I’m so into the evolution of language. Ask anybody. I stop hyphenating “email” in like 1977.
As a lover of language, I have a keen appreciation for the nuance and tone of vocabulary. Fluidity of meaning is super, but it has to be totally right.
The word that’s wrinkling my fur is “curate“. You know, that thing you get a Masters in Byzantine art history to do.
“Curate” as a verb for posting links for your buddies has been floating around for a bit. SXSW seems to have really flagellated that horse past all repair, though. See Mike Rhode’s sketchnotes bearing the imperative “Become a curator“.
Scoble started this, and I thank him for bringing the issue to a head. Better we make a decision now than let this linguistic boil fester any longer.
Scoble wants better aggregating tools for when he’s filtering. I’m all for that. I’m sick of taking screenshots of tweets too. But I unhumbly suggest most of what we’re gathering is more “filtered” than “curated”.
Have you read Cult of the Amateur? (God, I need an Amazon affiliate account). It’s about UGC (user-gen content) being the death of expert authority, and all that. I’m not totally down with this book, but the elevation of common man to Curator puts me in mind of this ominous thesis.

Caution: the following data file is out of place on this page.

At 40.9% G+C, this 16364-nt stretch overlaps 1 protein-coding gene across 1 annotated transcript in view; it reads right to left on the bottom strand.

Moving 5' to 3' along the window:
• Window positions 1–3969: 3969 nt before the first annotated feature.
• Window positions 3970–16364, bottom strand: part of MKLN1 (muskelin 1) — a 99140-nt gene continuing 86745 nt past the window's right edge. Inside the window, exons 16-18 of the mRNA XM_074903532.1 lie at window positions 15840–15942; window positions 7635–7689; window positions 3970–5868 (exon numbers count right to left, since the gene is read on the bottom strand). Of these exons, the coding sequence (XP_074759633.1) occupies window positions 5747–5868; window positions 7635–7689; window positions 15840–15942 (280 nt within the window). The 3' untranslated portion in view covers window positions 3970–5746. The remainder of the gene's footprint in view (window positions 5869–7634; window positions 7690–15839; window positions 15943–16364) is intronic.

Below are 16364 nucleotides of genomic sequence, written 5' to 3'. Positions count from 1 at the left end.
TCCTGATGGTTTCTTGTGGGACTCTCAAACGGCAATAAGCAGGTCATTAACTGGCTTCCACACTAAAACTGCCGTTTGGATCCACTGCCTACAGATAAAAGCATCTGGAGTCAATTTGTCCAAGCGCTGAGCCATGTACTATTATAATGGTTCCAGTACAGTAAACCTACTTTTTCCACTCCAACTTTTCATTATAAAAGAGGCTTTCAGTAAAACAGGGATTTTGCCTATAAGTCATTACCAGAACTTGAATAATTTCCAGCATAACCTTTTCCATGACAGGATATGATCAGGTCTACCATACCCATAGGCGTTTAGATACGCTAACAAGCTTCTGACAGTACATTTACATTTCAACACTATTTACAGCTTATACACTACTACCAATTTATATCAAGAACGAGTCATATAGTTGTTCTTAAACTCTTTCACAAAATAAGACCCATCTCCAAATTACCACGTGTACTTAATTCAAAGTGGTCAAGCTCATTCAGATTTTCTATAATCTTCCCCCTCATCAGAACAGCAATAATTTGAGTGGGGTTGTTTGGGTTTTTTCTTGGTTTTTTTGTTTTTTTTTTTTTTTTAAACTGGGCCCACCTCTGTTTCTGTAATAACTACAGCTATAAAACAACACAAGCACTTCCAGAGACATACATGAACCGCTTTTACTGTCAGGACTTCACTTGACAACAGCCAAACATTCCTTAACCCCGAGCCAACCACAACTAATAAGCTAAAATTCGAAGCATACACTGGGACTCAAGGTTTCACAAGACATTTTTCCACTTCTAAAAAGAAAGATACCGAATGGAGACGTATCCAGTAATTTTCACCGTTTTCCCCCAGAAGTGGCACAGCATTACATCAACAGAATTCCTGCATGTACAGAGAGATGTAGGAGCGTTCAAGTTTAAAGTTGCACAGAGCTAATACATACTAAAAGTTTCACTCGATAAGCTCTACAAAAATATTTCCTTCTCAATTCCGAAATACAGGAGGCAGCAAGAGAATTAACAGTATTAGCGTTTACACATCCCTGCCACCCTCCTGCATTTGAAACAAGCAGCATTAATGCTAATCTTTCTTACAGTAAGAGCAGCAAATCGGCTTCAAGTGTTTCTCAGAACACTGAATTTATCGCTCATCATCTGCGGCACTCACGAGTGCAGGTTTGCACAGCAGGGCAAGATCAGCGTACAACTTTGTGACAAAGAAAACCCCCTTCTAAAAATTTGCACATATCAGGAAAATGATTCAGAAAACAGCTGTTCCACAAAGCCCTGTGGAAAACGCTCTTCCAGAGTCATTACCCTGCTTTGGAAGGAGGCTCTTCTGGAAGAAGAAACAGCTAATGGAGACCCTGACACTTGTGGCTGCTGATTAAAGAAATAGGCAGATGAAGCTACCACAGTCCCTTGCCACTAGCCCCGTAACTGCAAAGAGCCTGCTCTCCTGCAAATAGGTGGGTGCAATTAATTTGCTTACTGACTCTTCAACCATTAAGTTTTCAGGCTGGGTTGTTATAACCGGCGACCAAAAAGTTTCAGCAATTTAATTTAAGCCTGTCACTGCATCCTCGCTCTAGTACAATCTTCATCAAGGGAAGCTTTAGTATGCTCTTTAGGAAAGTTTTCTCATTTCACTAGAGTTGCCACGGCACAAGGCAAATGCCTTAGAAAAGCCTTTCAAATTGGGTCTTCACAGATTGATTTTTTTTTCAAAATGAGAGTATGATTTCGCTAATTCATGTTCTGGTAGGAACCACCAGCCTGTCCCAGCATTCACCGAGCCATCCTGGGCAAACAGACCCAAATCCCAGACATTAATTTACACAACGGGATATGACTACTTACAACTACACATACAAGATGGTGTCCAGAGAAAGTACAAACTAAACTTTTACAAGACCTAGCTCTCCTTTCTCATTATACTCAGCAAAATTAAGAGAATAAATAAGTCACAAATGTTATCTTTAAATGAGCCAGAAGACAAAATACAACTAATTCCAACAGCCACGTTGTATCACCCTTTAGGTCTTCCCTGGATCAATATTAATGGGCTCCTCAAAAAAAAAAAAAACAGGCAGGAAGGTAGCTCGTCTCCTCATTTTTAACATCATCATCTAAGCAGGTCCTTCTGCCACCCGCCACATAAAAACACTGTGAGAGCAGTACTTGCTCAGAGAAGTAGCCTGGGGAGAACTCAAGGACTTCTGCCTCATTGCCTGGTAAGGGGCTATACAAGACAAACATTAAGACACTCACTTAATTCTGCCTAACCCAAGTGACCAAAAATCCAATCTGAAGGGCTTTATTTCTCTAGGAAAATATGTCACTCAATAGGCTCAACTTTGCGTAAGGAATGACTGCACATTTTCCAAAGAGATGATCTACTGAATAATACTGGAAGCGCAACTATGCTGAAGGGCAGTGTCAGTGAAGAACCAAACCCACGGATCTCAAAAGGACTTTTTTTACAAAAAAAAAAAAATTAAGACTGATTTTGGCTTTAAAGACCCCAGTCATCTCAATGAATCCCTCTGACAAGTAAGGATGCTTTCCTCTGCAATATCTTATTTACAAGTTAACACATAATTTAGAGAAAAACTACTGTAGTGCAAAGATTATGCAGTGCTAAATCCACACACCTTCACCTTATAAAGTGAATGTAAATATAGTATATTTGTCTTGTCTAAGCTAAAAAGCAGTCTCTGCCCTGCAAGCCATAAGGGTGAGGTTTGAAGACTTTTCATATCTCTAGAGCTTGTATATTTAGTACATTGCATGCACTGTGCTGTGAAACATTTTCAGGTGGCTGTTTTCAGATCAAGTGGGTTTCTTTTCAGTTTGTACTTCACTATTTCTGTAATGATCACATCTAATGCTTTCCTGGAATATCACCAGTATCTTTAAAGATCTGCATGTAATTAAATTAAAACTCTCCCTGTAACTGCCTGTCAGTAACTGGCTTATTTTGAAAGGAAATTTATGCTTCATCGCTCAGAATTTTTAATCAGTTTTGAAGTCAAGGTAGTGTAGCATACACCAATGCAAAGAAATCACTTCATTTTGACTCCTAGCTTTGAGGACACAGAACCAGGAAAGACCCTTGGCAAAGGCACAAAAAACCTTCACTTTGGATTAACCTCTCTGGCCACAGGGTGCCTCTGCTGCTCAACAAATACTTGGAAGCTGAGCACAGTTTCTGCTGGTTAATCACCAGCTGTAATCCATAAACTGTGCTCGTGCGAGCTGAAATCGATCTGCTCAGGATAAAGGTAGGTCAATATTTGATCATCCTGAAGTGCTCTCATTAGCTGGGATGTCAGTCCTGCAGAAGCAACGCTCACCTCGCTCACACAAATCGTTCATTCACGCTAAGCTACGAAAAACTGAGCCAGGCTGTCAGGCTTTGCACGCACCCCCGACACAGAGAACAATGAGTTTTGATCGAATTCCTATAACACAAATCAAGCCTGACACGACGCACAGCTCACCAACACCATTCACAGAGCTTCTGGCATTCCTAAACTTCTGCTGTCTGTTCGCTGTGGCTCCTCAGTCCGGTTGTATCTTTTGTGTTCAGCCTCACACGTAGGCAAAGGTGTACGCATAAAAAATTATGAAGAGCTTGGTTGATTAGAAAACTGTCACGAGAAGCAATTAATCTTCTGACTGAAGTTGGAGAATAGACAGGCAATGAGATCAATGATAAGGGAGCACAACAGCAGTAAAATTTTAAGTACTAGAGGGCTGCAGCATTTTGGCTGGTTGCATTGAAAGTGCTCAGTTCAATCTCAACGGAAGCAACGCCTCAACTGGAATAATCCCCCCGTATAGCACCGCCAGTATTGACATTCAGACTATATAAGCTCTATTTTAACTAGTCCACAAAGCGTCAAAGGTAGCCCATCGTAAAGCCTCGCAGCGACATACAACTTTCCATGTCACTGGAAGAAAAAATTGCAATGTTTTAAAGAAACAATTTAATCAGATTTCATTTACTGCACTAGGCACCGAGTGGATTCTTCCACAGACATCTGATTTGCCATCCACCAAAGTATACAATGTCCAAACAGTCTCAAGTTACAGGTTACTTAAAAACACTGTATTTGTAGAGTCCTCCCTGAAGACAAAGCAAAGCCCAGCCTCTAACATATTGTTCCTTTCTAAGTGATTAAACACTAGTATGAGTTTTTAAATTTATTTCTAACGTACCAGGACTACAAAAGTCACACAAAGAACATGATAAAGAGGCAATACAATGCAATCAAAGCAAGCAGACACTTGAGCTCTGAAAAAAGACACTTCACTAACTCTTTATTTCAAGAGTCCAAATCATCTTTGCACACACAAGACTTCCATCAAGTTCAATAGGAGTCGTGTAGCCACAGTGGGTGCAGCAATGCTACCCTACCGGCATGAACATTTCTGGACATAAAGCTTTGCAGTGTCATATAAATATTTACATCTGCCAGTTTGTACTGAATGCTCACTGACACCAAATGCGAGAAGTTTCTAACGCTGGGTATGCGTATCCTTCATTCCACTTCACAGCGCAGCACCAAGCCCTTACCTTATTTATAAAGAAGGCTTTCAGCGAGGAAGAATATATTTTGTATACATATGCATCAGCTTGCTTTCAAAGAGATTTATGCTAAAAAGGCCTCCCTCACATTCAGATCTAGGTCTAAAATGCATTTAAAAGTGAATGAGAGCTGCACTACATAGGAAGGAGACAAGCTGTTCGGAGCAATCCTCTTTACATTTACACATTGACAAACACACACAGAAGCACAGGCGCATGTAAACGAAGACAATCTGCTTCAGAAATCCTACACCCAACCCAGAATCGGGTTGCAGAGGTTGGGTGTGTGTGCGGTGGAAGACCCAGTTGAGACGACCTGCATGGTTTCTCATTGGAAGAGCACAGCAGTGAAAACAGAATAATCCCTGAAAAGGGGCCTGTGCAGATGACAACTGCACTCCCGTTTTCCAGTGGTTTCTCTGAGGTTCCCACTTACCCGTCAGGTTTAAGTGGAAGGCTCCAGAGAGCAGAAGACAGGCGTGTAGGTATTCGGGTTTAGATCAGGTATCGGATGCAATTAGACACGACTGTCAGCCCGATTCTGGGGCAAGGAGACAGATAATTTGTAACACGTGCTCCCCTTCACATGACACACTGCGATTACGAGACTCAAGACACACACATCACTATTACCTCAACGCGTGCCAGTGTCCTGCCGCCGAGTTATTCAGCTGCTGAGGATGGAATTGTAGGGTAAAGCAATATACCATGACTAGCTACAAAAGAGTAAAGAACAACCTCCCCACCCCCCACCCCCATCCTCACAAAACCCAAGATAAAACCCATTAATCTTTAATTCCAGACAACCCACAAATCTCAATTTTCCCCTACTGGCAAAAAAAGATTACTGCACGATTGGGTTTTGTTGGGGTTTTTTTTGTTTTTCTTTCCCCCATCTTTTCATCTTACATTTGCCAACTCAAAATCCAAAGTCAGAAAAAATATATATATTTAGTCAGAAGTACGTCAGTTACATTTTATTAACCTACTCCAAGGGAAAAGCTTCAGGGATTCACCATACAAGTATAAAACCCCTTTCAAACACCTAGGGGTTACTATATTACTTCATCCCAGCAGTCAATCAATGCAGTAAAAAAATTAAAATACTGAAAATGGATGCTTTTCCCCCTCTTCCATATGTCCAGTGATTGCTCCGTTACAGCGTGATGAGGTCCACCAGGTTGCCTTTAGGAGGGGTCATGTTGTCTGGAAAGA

Curating is something done by experts. And Scoble, good sir, you may indeed claim that title.
But homo commonis is just a dude with a bunch of interesting (to him) $h1t that he’s gathering up in one place bascially so he can find the links to it later. If he makes industrious use of that $h1tpile by sending it to his tweeps, or his tweeps to it, then we can generously call it “filtering”.
Let’s not drag down the actual profession of curating by overstating link hoarding. It’s pretentious to ascribe more significance to our activities than they warrant with high-falutin’ words.